Breaking the Castle has a strong, potent message. It’s well written, creatively directed and powerfully performed. Hopefully ACT’s The Street Theatre and Peter Cook will take it to more and bigger audiences.
By Kirsty Marillier. Director: Zindzi Okenyo. National Theatre of Parramatta. Riverside Theatre Parramatta. 30 March – 2 April, 2022.
Reviewed : 30 March, 2022 (Opening Night)
Kirsty Marillier is a new, young writer who has honed her style carefully. “It’s not often you come across a new writer that already possesses such a unique and well-formed writing style,” writes director Zindzi Okenyo.
In Orange Thrower Marillier has crafted a play that speaks buoyantly about diversity, difference, assimilation, the yearning for acceptance and the exhilarating power of determination. It is acutely honest, wittily satirical, and delightfully funny. Her writing is succinct. She draws her characters deftly. They are cleverly authentic – in the way they relate, the words they speak, and the way they speak them. Okenyo and her cast make them live in a production that is bright, fast-paced and expressive.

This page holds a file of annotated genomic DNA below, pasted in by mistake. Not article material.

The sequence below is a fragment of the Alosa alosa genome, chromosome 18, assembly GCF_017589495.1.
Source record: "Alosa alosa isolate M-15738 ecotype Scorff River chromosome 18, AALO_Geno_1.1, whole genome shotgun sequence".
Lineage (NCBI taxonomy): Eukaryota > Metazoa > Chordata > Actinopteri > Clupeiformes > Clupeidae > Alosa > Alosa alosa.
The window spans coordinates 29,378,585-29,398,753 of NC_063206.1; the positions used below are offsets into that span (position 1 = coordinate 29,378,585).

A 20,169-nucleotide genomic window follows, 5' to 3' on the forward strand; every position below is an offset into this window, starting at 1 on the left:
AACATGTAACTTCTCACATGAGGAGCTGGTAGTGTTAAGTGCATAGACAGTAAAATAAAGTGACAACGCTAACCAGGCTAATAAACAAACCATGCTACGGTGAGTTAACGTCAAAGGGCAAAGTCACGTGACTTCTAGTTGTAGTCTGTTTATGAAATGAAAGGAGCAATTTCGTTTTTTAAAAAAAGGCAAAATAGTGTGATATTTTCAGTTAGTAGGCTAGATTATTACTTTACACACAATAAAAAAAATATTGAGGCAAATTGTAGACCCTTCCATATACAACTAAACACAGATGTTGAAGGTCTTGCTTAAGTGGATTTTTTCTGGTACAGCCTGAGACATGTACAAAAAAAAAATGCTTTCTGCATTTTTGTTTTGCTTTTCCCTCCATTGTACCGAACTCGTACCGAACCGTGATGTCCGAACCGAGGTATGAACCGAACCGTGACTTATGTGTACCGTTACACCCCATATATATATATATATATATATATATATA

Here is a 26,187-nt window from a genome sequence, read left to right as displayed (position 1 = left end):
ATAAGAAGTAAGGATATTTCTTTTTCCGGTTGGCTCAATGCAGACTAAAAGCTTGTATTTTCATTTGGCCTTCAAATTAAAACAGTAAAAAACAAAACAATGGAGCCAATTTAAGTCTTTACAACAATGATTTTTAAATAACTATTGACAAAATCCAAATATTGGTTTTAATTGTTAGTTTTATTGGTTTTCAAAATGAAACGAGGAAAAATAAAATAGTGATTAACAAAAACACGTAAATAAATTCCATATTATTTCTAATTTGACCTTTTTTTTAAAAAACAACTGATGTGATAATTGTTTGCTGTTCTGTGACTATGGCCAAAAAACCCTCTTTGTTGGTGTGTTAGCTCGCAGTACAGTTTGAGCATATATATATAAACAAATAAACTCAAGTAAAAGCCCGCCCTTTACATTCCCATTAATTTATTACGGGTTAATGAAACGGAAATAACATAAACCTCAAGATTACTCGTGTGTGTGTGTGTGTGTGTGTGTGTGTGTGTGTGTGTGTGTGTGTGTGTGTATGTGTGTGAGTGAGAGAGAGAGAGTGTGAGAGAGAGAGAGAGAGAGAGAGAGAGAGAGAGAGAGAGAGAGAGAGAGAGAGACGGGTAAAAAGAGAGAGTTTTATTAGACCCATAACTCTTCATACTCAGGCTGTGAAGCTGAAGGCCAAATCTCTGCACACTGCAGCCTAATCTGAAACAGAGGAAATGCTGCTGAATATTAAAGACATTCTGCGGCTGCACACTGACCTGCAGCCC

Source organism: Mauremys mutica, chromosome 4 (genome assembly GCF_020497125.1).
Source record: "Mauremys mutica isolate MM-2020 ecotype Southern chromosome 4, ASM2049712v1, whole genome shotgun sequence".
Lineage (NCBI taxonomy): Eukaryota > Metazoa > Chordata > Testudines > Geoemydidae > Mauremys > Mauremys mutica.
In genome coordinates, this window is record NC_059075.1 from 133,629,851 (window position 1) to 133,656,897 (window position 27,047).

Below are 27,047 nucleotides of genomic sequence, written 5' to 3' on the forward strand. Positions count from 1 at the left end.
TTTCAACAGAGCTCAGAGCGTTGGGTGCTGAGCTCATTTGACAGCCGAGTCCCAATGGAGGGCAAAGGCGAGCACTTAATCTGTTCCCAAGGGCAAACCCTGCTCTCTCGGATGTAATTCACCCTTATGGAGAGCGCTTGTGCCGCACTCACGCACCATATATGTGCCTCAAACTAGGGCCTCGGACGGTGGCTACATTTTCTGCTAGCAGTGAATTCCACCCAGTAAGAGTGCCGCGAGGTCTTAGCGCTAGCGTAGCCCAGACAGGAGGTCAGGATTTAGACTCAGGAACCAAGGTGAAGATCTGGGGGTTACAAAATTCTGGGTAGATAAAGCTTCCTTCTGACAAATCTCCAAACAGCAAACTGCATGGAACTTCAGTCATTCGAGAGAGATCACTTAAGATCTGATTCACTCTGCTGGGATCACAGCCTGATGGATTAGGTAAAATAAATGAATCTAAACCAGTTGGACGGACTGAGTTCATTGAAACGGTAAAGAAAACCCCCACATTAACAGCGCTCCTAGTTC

Marillier has set Orange Thrower in a fictional suburb in Perth called … Paradise. The play centres around Zadie, a young, coloured South African girl, her sister Vimsy and Leroy, Zadie’s boyfriend. Zadie is acutely aware of fitting in to the neighbourhood – and not doing anything to attract the attention of their disapproving neighbours, Sharon and Paul. When their cousin Stekkie appears mysteriously from Johannesburg, life becomes a bit more complicated – and noisier.
Zadie carries a lot on her young shoulders. As a nurse, she works hard, long shifts. As a sister, she is caring and concerned, and feels the reputation of her family resting heavily on her young shoulders. Gabriela Van Wyk incorporates all of this in a performance that is engaging and believable. She sustains an energy that defines the resilience and inner strength of the character she plays. The Zadie she creates is youthfully bright but sensibly mature, carrying her multiple responsibilities with an enthusiasm and positivity that is buoyed by innate optimism – and the affection and constancy of Leroy, played by Callan Colley.